Arts cement Mercer Island humanity through time | On Arts

  • Wednesday, August 9, 2017 1:15pm
  • Opinion

By Sue Sherwood

Forty-two years ago, visionary Islanders identified an important, unmet community need. Those citizens, with support of the city and community, volunteered their time, energy and talent to create a recycling center, “one of the first to be certified by the state Department of Ecology,” writes Jane Meyer Brahm, in “Mercer Island History; from Haunted Wilderness to Coveted Community.”

Island leaders foreshadowed the need of today’s recycling efforts. This Recycling Center, of environmental ingenuity, has treated Mercer Islanders well, and we treated it well. As the world grew to embrace recycling, innovative solutions eliminated the need for such a facility.

Now a new generation of visionary Islanders have identified a different, but equally important need for the Mercer Island community. One of artistic ingenuity that again foreshadows the community’s need.

These leaders, made up of numerous volunteers, the city and our community, rallying together around the importance of arts education, and creating a place where all Islanders can come together as a community to enjoy the benefits of the performing and visual arts by everyone and for everyone. This place is Mercer Island Center for the Arts (MICA).

MICA will enliven the community. Support arts education. Create a place to laugh, cry and share. These may sound trivial compared to the ailments of our current world, but the arts cement our humanity through time and define who we are. The benefits of a community arts center are only bound by our imaginations, but research shows the benefits include:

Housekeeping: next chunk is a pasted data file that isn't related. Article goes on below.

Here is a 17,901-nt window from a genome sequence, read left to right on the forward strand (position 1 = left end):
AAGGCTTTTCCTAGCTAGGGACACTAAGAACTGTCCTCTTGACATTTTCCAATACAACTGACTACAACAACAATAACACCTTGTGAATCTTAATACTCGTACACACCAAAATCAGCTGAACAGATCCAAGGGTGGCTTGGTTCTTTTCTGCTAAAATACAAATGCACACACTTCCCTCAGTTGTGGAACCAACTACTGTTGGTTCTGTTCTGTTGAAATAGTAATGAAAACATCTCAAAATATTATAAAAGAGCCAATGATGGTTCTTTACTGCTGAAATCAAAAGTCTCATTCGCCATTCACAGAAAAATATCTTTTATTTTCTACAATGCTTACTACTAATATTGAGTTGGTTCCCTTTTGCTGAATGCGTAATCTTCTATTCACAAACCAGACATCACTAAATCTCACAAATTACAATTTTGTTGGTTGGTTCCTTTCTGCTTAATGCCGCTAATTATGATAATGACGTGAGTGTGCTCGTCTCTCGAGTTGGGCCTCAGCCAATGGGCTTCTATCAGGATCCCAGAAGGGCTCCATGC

• Arts create an inspiring and vibrant community

• Arts improve health

• Arts have positive social impact

• Arts are good for local business

• Arts improve academic performance and job skills

• Arts promote prosperity

As a young girl, I was enamored with the Kansas State University marching band, which inspired my interest in the saxophone and fed my affinity for all the arts: singing in choirs, performing in operettas, developing a love for the visual arts. When we moved here 37 years ago, I brought my passion for the arts and the desire to do my part in enhancing and inspiring our vibrant community by serving as a founding member creating the Mercer Island Arts Council and the Mercer Island Community Fund, and presently serve as chair of the Mercer Island Presbyterian Church Concert Series.

If you have seen the MICA table at the various summer events around town, you may have noticed our “dot” survey measuring the input of Islanders on their priorities of benefits that the arts add to a community. Many people appreciate all the benefits the arts provide, but the three that scored the largest are that arts have a positive social impact, arts inspire a vibrant community and arts improve academic performance.

I have lived on this Island for many years and been a part of the arts long enough to say, without a shred of doubt, these are all true. The efforts to create a community arts center where we as neighbors can gather year-round is supported by the majority of Islanders. The most important thing in a community art center, is the community.

And I am grateful to be part of a group that is once again looking toward the future, and meeting the needs of our community.

Sue Sherwood is a board member of Mercer Island Center for the Arts.

More in Opinion

Let it begin with me

Dr. King’s song lives on today.

Paying twice for their mistakes | Windows and Mirrors

Southeast Asians are at greater risk of being deported to countries many haven’t been to since they were young or have never been to.

Can SAD affect children during winter months?

Dear YFS is a monthly column addressing common mental health questions.

OPINION: The sweetness of coming together | Windows and Mirrors

For immigrant women on the Eastside, Turkcha is here to help.

Dear YFS: What is alcohol-induced amnesia?

Many dangers from blacking out or passing out from too much alcohol.

Tips for preserving our family history for posterity

Write memories down before they’re lost.

OPINION: The colors of grief

Columnist reminisces on the loss of his father.

KCLS supports citizen engagement year-round

Voter resources available at area libraries.

Washington National Cathedral Dean Randy Hollerith and the Rev. Greg Asimakoupoulos, full-time chaplain at Covenant Shores Retirement Community on Mercer Island.
What I learned from our nation’s pastor

Communities are already working together, we need to focus on the positive.